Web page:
So, here’s the introduction I should probably have started with. I’m writing this because I am seeing a continuing, across the board, attack on most of the things I consider to be vital to personal freedom in the US today. Let me say straight out that I am not a conspiracy theorist. I don’t believe that the members of the Illuminati, or the Bilderberg or the Club of Rome are collectively conspiring to murder us all in our beds. What I see is something worse, the convergence of the goals of many systems, political, economic, societal, psychological. Why is it worse? Because like any other self-generating force, it is likely to be unstoppable. You can compare it to the white settlers populating the American west in the 1800s. There was no plot. There was no secret society. There was just this vast yearning by tens of thousands for land and opportunity. The effect on the Native Americans was the same.
The last half-century has seen a remarkable empowerment of the individual, and the belated scramble by the powers that be to contain it. Not quite fifty years ago, the dirty hippies of my generation started it, with their opposition to the war in Vietnam. (I wasn’t part of their efforts, or my world line would have taken a totally different track. What I did was right for me. What they did was right.) Thirty years ago, the first three nodes of ARPANet were turned on. Roughly twenty years ago, the Internet became open to commercial users. This promoted the most massive explosion of information in the history of mankind. More people know more today, can find out more, and can act on their knowledge than at any time in history. I won’t go into a long hymn of praise for the Internet, you either get it or you don’t, and if you get it, you’ve already read more, and better-written praise than I could hope to write. It changed the world.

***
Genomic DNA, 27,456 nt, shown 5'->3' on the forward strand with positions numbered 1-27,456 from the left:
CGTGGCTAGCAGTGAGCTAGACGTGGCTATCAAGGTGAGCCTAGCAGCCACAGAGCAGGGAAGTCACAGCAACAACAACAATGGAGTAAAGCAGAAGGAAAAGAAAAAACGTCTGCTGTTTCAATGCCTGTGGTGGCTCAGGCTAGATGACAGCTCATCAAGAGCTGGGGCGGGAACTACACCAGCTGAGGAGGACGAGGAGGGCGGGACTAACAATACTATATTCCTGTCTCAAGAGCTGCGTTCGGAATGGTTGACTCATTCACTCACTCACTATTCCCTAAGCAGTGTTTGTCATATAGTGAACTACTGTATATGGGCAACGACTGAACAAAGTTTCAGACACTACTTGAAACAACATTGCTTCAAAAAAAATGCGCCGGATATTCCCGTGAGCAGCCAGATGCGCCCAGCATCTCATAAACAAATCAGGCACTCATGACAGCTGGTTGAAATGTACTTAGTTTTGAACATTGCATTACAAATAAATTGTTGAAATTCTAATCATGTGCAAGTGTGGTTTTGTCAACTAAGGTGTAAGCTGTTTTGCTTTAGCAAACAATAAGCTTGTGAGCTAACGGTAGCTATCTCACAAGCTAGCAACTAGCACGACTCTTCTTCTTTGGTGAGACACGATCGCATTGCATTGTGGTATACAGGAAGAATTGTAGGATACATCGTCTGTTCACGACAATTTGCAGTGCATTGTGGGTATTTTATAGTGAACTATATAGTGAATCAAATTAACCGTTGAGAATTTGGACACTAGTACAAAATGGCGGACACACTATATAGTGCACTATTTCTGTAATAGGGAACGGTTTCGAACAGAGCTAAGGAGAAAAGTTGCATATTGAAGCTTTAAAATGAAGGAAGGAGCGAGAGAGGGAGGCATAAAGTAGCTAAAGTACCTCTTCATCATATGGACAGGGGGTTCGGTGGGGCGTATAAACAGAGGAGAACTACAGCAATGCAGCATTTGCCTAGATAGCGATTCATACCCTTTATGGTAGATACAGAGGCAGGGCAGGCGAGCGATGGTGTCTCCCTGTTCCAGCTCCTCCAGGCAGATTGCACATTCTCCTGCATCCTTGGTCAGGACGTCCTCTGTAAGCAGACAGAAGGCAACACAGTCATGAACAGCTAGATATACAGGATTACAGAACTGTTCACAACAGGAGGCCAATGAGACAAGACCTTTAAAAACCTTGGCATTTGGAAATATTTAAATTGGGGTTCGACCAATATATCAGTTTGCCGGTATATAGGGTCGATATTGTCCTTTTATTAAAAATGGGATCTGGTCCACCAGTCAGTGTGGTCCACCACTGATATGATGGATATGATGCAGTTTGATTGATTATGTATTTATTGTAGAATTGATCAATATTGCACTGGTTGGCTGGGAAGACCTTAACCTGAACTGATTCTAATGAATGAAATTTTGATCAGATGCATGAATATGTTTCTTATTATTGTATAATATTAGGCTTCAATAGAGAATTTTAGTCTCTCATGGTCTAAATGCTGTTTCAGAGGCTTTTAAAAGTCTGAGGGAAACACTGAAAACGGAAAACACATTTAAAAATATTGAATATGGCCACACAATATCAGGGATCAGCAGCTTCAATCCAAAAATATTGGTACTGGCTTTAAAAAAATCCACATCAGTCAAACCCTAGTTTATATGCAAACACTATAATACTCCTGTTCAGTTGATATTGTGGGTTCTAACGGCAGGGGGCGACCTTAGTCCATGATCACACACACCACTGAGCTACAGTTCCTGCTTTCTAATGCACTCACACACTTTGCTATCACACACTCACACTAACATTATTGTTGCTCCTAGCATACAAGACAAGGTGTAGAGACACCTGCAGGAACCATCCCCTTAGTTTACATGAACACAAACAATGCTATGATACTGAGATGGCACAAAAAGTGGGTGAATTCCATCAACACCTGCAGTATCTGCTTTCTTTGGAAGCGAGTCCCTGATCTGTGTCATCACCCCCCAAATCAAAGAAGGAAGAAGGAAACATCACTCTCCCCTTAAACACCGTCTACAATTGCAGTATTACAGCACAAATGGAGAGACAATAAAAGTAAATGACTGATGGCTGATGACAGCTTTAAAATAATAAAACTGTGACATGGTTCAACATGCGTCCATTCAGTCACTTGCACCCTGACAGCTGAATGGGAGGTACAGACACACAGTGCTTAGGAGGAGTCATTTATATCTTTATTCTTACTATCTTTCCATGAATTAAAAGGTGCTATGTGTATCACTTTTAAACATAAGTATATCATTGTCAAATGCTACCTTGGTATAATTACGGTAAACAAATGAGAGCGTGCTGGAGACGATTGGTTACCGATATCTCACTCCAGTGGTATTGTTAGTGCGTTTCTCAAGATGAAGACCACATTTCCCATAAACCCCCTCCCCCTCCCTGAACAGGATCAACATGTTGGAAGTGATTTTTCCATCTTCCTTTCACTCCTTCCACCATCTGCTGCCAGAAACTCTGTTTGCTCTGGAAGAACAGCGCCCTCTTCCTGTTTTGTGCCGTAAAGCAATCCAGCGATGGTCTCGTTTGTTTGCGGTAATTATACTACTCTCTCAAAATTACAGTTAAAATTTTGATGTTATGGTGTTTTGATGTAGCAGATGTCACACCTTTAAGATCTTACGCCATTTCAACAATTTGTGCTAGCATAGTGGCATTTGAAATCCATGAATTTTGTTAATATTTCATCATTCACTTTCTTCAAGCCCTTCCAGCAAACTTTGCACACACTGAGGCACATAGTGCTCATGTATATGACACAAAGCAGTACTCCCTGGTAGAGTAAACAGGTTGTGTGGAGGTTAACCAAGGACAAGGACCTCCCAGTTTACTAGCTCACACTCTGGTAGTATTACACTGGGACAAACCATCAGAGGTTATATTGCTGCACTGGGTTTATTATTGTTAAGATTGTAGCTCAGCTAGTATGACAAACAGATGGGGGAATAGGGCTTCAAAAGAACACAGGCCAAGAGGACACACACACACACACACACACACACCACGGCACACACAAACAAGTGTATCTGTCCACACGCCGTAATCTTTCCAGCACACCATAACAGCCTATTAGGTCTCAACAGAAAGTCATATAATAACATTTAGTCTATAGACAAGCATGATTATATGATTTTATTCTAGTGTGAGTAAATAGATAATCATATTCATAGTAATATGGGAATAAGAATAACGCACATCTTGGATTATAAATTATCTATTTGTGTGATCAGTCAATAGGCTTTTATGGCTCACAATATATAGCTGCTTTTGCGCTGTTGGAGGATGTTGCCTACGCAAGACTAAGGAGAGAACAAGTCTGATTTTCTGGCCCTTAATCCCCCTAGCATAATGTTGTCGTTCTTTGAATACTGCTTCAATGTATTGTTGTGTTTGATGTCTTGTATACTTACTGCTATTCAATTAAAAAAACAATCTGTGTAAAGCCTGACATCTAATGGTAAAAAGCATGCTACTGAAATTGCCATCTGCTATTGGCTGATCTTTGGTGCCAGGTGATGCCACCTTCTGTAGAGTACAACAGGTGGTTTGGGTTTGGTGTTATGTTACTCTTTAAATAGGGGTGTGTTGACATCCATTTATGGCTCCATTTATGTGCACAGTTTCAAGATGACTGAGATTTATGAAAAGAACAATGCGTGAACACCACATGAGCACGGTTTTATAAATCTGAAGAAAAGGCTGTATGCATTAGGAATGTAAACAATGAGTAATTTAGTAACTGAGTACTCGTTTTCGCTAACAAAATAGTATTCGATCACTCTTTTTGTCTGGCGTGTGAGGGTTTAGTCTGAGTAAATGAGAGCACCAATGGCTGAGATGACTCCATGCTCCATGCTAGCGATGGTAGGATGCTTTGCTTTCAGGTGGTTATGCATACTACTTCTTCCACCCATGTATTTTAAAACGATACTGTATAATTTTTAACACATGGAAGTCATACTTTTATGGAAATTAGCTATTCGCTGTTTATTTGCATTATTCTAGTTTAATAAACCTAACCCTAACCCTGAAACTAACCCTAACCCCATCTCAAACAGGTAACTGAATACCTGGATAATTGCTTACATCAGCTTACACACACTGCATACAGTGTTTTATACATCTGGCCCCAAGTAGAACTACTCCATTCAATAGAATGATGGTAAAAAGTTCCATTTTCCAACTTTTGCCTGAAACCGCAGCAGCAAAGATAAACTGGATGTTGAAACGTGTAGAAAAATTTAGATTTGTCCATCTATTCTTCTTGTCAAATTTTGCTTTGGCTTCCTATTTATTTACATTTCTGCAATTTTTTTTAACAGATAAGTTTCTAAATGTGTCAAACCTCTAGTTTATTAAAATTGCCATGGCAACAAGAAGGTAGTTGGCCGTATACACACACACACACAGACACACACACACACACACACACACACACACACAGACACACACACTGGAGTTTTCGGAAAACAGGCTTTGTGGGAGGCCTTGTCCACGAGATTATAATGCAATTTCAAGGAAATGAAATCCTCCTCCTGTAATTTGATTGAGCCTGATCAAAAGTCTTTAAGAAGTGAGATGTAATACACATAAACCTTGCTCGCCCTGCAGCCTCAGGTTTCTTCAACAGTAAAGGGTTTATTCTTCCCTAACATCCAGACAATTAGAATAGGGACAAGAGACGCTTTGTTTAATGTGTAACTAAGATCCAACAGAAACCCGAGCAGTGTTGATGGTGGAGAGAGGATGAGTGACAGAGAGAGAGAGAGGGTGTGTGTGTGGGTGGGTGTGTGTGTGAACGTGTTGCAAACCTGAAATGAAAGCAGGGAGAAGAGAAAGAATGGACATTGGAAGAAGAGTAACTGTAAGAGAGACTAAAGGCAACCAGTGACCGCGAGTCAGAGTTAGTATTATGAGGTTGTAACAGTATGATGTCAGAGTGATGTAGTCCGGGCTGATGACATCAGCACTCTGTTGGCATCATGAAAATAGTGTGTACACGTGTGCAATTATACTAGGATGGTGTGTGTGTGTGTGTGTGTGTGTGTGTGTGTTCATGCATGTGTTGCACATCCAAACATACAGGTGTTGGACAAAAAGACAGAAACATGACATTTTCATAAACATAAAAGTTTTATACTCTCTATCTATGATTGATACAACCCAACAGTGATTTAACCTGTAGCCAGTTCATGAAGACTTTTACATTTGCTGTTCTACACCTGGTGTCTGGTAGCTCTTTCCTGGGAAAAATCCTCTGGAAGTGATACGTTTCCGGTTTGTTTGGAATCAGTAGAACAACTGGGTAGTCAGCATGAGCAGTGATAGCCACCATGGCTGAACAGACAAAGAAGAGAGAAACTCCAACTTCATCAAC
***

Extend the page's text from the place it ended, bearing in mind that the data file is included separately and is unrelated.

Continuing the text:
One of the things it changed was transparency. There may not be secret societies, but there are secrets. Secret deals, secret crimes, secret abuses of power. How many novels have been written about large families, small towns, or giant corporations where Boss Jones runs things his way, until some outsider wanders in and exposes all the evil? They are myriad, and they are so ubiquitous because they expose a truth about how power works. How are such evils possible? Because detailed knowledge of what is going on has been in the past limited to the local power elite, and general knowledge is limited to people within the power of that power elite. No more.
Now, if a town sets up a revenue-enhancing speed trap, it will be on Twitter within hours. If they rig their traffic lights to have an unsafely quick yellow, it will show up on some blog within days. If the local police feel it’s OK to beat up on some motorist because he didn’t get out of the car fast enough, the YouTube videos will flash ’round the world before they can get the blood off their boots. And that’s just the small evils of small towns. Think about what you have read over the last year, or month, or week about the power abuses of corporations, of countries. The best antiseptic is sunlight, and the Internet has let us shine the light under rocks that have been shaded for ages.
But evil powers aren’t stupid. Well, yes, they are, but they have to be smart about something, or they wouldn’t be powers. The rest of these essays will be me exploring my thoughts about how evil is fighting back, how the fight has spread. Will it include how to stop it? I don’t know. I’m not there yet.